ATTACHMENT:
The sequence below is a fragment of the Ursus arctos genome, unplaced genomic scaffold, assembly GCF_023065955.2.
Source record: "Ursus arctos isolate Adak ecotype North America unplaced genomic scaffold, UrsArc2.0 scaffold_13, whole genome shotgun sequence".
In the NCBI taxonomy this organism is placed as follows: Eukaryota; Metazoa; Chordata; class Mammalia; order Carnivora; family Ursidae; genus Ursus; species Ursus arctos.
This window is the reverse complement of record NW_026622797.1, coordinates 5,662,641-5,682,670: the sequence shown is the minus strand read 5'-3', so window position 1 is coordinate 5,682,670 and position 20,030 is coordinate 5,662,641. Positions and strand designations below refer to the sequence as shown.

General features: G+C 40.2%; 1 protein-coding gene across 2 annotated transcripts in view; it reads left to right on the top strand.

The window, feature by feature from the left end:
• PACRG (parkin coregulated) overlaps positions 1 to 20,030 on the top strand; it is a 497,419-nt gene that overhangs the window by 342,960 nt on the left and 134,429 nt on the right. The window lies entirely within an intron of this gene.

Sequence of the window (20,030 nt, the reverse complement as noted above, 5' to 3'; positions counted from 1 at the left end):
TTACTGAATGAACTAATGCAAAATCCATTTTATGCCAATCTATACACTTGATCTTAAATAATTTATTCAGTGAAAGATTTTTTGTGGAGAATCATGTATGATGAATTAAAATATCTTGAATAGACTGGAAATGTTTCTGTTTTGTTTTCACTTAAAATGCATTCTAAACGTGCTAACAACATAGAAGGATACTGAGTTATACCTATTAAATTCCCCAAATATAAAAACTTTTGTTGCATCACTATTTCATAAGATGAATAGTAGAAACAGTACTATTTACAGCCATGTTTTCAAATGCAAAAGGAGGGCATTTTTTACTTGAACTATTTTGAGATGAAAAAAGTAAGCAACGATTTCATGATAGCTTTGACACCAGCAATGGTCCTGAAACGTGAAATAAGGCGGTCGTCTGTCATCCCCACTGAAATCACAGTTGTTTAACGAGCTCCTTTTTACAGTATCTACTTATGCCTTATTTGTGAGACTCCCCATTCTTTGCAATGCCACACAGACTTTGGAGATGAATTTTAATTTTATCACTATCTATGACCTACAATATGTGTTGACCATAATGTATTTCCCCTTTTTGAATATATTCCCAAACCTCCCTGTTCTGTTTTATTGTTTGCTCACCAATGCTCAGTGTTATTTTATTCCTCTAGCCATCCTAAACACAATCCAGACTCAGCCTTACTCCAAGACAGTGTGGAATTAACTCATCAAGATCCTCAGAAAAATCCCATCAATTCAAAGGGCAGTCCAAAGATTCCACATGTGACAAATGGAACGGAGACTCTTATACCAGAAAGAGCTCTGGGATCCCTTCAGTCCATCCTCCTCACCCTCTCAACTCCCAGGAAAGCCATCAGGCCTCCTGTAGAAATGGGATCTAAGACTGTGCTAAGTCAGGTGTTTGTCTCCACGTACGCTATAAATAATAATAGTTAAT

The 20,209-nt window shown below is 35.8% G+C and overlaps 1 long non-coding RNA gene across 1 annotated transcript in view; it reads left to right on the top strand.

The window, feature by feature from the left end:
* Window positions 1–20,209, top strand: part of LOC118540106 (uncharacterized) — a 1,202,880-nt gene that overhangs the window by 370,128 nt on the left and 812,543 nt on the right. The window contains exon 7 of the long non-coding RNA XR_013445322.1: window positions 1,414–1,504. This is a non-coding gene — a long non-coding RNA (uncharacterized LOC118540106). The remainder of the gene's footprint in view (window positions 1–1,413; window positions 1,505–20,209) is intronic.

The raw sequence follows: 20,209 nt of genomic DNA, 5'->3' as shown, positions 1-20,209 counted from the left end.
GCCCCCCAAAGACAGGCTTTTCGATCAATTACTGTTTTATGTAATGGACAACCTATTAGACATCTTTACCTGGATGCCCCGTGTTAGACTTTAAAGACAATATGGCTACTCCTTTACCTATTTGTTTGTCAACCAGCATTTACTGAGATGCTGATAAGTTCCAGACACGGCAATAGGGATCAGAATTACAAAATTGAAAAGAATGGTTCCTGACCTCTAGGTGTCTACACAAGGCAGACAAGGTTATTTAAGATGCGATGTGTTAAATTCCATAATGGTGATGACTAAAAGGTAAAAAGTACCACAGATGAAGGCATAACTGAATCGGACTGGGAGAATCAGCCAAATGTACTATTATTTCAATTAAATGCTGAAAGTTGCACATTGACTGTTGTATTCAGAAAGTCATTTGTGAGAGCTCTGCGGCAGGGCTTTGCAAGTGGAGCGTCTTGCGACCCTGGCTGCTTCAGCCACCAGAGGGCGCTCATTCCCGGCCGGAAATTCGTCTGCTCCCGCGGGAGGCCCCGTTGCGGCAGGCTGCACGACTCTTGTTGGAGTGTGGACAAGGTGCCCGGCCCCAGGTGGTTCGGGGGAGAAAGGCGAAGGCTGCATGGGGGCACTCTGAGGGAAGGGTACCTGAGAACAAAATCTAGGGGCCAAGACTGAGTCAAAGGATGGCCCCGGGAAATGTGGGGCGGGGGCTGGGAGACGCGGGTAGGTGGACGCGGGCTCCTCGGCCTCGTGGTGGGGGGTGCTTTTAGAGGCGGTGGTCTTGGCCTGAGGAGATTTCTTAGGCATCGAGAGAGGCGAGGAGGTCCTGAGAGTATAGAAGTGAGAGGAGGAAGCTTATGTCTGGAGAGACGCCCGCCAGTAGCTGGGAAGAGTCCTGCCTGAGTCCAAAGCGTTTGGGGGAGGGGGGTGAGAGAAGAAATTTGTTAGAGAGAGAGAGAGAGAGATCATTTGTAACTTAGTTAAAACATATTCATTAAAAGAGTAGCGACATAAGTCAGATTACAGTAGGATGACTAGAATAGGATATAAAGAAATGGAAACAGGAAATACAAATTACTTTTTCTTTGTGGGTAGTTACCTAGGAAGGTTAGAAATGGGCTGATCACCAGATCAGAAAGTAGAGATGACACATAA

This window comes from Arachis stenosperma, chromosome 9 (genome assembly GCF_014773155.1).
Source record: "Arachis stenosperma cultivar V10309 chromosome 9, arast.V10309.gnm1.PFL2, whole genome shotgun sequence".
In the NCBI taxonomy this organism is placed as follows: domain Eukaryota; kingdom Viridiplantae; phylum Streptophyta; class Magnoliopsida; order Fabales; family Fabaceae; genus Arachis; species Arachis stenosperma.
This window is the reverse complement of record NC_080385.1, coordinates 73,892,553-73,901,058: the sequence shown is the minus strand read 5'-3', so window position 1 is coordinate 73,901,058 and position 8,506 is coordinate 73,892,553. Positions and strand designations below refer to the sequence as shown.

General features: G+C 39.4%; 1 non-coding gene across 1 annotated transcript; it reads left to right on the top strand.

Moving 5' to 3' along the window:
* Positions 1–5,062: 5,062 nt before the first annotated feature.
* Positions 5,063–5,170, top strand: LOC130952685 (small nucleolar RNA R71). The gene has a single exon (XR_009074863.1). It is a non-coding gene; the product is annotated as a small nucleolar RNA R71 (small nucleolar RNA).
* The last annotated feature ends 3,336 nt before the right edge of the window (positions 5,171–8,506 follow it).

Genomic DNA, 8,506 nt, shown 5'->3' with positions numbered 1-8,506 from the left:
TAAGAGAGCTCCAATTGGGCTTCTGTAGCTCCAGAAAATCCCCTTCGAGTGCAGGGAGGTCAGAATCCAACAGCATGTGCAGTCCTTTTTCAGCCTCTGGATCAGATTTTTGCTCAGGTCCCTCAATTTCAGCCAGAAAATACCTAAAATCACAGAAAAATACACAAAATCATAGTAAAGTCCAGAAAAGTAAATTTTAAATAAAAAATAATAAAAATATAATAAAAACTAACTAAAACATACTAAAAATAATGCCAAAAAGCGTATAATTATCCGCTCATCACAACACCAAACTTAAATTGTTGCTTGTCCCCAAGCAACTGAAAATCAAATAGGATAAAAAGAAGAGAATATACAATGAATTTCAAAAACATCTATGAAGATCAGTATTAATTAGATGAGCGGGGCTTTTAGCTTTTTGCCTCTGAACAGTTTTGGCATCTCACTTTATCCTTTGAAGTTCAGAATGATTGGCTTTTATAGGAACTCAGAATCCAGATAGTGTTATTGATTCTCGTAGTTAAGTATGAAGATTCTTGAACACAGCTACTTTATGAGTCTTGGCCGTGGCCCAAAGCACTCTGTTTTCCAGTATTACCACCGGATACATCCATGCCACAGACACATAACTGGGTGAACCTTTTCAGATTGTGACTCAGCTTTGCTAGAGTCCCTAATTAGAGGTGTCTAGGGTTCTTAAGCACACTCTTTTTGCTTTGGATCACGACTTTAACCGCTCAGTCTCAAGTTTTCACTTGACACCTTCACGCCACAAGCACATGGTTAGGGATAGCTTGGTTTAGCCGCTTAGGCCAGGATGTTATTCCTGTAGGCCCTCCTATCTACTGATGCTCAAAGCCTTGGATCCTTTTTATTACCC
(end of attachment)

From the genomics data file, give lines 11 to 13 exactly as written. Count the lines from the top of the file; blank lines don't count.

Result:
The window, feature by feature from the left end:
* Window positions 1–20,209, top strand: part of LOC118540106 (uncharacterized) — a 1,202,880-nt gene that overhangs the window by 370,128 nt on the left and 812,543 nt on the right. The window contains exon 7 of the long non-coding RNA XR_013445322.1: window positions 1,414–1,504. This is a non-coding gene — a long non-coding RNA (uncharacterized LOC118540106). The remainder of the gene's footprint in view (window positions 1–1,413; window positions 1,505–20,209) is intronic.

The raw sequence follows: 20,209 nt of genomic DNA, 5'->3' as shown, positions 1-20,209 counted from the left end.